Development of Brown county was accelerated in the 1890s and early 1900s when two railroads built tracks into the area, providing a stimulus to area farmers and helping maintain an atmosphere favorable to experiments in crop diversification. The Fort Worth and Rio Grande Railway reached the county in 1892; the Gulf, Colorado and Santa Fe line built into Brownwood in 1895, and by 1903 had extended its tracks to Menard. The new railroad connections helped Brownwood to prosper, since the absence of railroad facilities in southern Eastland and Callahan counties led farmers from those areas to Brownwood to do their marketing. From the Handbook of Texas Online.

Sante Fe Station and Eating House, Brownwood click to enlarge

Brownwood Harvey House, 600 Washington St., Brownwood. Built in 1914 immediately east of the Brownwood Santa Fe Railroad Depot, this was one of a series of restaurants operated along the Santa Fe line by the Fred Harvey Company, product of railroad agent Fred Harvey's idea to provide superior food and lodging for travelers. The Harvey House was popular from its opening day. The restaurant and hotel closed in 1937, but reopened to serve military personnel when Camp Bowie was established in World War II. It closed permanently in 1945 as passenger railroad travel declined in the era of prosperity following the war. Typical of railroad structures built in the southwest during this period by the Atchison, Topeka & Santa Fe Railroad, the structure features elements of the Spanish Mission Revival style with its red tile hipped roof and decorative brackets. Recorded Texas Historic Landmark - 1999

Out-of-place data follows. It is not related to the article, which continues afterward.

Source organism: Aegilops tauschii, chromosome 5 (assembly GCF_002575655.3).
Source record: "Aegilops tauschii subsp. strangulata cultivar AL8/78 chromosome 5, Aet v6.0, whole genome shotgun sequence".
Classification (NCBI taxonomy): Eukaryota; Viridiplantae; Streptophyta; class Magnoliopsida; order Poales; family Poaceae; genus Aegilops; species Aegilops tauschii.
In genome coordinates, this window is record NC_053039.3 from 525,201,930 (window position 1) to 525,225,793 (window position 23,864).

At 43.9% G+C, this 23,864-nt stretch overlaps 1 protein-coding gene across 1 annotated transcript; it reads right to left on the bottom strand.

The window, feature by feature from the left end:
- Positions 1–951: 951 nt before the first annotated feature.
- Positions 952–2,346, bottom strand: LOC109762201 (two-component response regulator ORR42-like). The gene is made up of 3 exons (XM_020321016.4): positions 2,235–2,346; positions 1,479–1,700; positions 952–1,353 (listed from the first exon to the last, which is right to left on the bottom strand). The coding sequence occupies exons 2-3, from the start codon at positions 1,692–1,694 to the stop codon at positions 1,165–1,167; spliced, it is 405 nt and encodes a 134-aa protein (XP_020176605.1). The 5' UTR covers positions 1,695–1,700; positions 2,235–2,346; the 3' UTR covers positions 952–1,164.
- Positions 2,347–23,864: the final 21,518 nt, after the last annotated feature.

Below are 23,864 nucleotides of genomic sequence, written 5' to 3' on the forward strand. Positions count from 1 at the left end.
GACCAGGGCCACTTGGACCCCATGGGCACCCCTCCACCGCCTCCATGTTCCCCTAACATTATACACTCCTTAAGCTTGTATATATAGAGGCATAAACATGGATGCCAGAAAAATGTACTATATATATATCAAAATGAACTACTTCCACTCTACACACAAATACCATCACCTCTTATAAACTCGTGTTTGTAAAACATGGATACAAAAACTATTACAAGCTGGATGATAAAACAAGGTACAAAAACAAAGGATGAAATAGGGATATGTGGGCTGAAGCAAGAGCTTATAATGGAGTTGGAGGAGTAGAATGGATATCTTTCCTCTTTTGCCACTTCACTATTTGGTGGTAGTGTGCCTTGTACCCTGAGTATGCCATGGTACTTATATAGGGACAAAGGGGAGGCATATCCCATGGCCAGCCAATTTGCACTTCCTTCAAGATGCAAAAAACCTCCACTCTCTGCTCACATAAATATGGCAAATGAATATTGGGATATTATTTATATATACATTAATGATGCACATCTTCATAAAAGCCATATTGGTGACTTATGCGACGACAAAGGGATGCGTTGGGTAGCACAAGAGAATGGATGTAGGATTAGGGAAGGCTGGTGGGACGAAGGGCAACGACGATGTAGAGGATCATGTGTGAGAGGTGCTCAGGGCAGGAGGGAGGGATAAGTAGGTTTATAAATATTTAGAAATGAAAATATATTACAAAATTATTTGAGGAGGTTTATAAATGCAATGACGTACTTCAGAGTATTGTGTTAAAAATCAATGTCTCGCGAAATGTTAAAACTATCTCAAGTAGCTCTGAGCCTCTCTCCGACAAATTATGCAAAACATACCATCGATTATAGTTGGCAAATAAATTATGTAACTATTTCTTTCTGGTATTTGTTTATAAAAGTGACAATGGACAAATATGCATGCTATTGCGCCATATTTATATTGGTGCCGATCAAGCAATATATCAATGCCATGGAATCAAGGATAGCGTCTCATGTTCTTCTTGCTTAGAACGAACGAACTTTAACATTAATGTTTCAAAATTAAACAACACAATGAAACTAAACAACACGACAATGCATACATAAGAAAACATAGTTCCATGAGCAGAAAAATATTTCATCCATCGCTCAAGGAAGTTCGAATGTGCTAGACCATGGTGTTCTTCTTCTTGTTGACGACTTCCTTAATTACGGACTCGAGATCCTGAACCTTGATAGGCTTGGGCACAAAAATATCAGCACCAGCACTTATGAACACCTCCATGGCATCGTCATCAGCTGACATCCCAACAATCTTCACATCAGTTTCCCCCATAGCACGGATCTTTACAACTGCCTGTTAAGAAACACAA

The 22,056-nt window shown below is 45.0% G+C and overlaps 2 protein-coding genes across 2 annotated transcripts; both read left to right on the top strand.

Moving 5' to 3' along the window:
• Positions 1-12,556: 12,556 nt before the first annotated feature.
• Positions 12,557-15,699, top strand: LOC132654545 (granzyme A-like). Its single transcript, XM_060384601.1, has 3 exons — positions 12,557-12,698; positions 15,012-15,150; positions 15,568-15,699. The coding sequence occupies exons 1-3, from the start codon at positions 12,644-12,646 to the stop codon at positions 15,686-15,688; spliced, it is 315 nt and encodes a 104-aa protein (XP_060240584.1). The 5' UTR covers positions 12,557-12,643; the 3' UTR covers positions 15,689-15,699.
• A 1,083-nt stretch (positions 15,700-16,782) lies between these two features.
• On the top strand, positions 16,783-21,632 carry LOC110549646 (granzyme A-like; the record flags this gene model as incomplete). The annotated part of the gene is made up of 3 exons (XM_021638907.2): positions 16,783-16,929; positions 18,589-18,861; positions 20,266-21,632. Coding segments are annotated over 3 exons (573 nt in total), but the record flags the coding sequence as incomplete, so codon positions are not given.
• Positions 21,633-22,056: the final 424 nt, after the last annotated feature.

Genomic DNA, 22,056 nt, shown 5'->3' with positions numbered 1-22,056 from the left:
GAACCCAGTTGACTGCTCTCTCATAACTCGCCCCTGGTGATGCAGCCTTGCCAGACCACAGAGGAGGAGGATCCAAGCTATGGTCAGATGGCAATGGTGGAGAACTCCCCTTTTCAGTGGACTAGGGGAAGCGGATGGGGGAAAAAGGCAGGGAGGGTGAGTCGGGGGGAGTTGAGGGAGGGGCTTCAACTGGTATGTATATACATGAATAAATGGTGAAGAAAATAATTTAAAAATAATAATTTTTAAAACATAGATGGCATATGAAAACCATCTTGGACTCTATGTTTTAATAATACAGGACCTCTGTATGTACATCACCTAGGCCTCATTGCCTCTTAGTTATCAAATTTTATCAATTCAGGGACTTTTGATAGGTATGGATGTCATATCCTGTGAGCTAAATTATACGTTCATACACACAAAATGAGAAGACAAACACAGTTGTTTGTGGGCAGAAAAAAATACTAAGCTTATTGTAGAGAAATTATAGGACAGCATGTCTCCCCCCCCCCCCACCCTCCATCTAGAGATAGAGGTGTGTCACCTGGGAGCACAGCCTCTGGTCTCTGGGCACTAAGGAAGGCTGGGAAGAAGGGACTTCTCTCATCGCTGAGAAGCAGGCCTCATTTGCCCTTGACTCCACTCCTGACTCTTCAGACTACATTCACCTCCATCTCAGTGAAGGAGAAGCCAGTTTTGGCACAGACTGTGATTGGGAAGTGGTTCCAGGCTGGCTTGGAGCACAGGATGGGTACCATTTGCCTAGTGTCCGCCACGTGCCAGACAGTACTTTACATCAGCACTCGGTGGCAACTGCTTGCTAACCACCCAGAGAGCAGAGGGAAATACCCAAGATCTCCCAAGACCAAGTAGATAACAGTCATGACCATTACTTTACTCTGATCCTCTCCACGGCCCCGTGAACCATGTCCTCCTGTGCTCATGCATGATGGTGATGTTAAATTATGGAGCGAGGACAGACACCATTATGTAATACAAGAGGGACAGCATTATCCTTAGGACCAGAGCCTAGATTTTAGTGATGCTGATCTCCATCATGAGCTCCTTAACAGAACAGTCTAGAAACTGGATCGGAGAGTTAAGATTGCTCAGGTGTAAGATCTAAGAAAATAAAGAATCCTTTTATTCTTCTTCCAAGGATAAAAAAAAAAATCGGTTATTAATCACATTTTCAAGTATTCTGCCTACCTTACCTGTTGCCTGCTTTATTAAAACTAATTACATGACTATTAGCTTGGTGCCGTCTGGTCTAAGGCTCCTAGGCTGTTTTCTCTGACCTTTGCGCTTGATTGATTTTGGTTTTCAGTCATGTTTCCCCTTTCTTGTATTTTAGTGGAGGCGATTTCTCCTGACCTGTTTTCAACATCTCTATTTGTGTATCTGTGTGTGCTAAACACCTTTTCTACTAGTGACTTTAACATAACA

Sante Fe Depot, Brownwood, early 1900s click to enlarge

Sante Fe Depot, Brownwood, early 1900s click to enlarge

Brownwood Sante Fe Passenger Depot, on Washington Ave., between E. Depot and E. Adams streets, Brownwood.  Railroad construction began in Brown County in 1884, and the first train arrived in Brownwood in 1885. This depot was designed by Jarvis Hunt of Chicago and built in 1909 by the Gulf, Colorado & Santa Fe Railway Company. It accommodated traffic from a major rail junction between California and Texas and led to increased regional development. Passenger train usage peaked during World War II as 15 trains came through here daily. Architectural features include solid red brick construction with stucco finish, broad round arches, a 7-bay primary facade and a hipped red tile roof. Recorded Texas Historic Landmark - 1996

More on the Sante Fe Depot

Harvey House Photos at Depot
Brownwood North And South Railroad from the Handbook of Texas Online
Fort Worth and Rio Grande Railway Company from the Handbook of Texas Online